... CW: So, "conservative family values" look like this: allowing people to suffer & die by depriving them of healthcare coverage -- A-Okay. Keeping families intact -- un-fucking-constitutional.

Peggy McGlone of the Washington Post: "President Obama awarded the Presidential Medal of Freedom -- the nation's highest civilian honor -- to a diverse and distinguished group of activists, artists, scientists and public servants Monday afternoon, including actress Meryl Streep, Congressman John D. Dingell, physicist Mildred Dresselhaus and musician Stevie Wonder." ...

... Here's a list of the winners. CW: Sadly, Tom Brokaw was among them. The only thing I can say in Brokaw's defense is that he once reported on the capture of a guy who "assaulted" me. Maybe I'll comment on that. ...

... White House: "President Obama honors the 16 recipients of this year's Presidential Medal of Freedom -- the Nation's highest civilian honor, presented to individuals who have made especially meritorious contributions to the security or national interests of the United States, to world peace, or to cultural or other significant public or private endeavors":

Peter Beaumont of the Guardian: "A controversial bill that officially defines Israel as the nation-state of the Jewish people has been approved by cabinet despite warnings that the move risks undermining the country's democratic character. Opponents, including some cabinet ministers, said the new legislation defined reserved 'national rights' for Jews only and not for its minorities, and rights groups condemned it as racist. The bill, which is intended to become part of Israel's basic laws, would recognise Israel's Jewish character, institutionalise Jewish law as an inspiration for legislation and delist Arabic as a second official language." ...

... Juan Cole: "Netanyahu’s measure is much worse than that of Mississippi fundamentalists who want to declare Mississippi a principally Christian state and want to celebrate the white-supremacist Confederacy as part of the state's heritage.

Presidential Election

Arlette Saenz & Jeff Zelany of ABC News: "Sen. John McCain is prodding one of his closest allies in the Senate to consider a run for the White House -- Sen. Lindsey Graham. 'I think he is looking at it, and I am strongly encouraging him to take a look at it,' McCain, R-Ariz., told ABC News. 'I know of no one who is better versed and more important on national security policy and defense than Lindsey Graham, and I don't think these challenges to our security are going away. He is eminently qualified,' McCain added." CW: Aah, McCain is just finagling for my First Lady spot.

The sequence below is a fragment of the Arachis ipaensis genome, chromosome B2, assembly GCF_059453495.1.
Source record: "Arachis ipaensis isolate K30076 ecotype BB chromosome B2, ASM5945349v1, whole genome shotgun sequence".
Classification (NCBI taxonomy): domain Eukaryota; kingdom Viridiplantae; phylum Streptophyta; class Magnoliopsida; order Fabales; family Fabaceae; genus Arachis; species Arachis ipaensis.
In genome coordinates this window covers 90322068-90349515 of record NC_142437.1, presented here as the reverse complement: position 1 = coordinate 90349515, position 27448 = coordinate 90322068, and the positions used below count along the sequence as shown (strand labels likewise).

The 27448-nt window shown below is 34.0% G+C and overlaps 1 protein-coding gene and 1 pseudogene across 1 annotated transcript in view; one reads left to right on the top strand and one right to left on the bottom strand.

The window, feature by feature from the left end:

Charles Pierce sees Rudy 9/11 Giuliani as the Republicans' 2016 law-and-order candidate, a stance Pierce reckons will find an audience "in the rural precincts of Iowa," especially if Ferguson blows up (CW: as it apparently is doing as I write).

News Lede

Washington Post: "This week's winter storm is shaping up to be a travel nightmare for Wednesday, the day before Thanksgiving and the busiest travel day of the year. A coating to several inches of snow could accumulate along the I-95 corridor on Wednesday. While temperatures have been unseasonably warm early this week, snow is still likely to accumulate along coastal interstates, especially during periods of heavy snowfall."

Sunday
Nov232014

The Commentariat -- Nov. 24, 2014

President Obama & Secretary Hagel both spoke this morning about Hagel's resignation. They said lots of nice things about each other:

... Helene Cooper of the New York Times: "Defense Secretary Chuck Hagel is stepping down under pressure, the first cabinet-level casualty of the collapse of President Obama’s Democratic majority in the Senate and the struggles of his national security team amid an onslaught of global crises. The president, who is expected to announce Mr. Hagel’s resignation in a Rose Garden appearance on Monday, made the decision to ask his defense secretary — the sole Republican on his national security team — to step down last Friday after a series of meetings over the past two weeks, senior administration officials said. The officials described Mr. Obama’s decision to remove Mr. Hagel, 68, as a recognition that the threat from the Islamic State would require a different kind of skills than those that Mr. Hagel was brought on to employ." ...

... Missy Ryan & Craig Whitlock of the Washington Post: "Defense Secretary Chuck Hagel submitted his resignation Monday, bowing to pressure from the White House to step down after less than two years in the job in what could portend a broader shakeup among President Obama’s national security team.... Hagel will remain as defense secretary until Obama can pick a replacement, who must also be confirmed by the Senate. Possible contenders include Michele Flournoy and Ashton Carter, former high-ranking defense officials during Obama’s first term who were passed over for the top job in favor of Hagel two years ago." ...

... David Kirkpatrick of the New York Times: "... the pattern of corruption and patronage in the Iraqi government forces threatens to undermine a new American-led effort to drive out the extremists, even as President Obama is doubling to 3,000 the number of American troops in Iraq."

Christi Parsons of the Los Angeles Times: "President Obama argued Sunday that his plan to suspend enforcement of U.S. immigration law for certain violators won't clear the path for a future Republican president to take similar executive actions regarding tax laws he or she doesn't like. In an interview on the Sunday show 'This Week,' ABC’s George Stephanopoulos asked the Democratic president whether one of his successors, unable to get Congress to cut taxes, could simply opt to look the other way if wealthy people decided not to pay a percentage of their capital gains tax."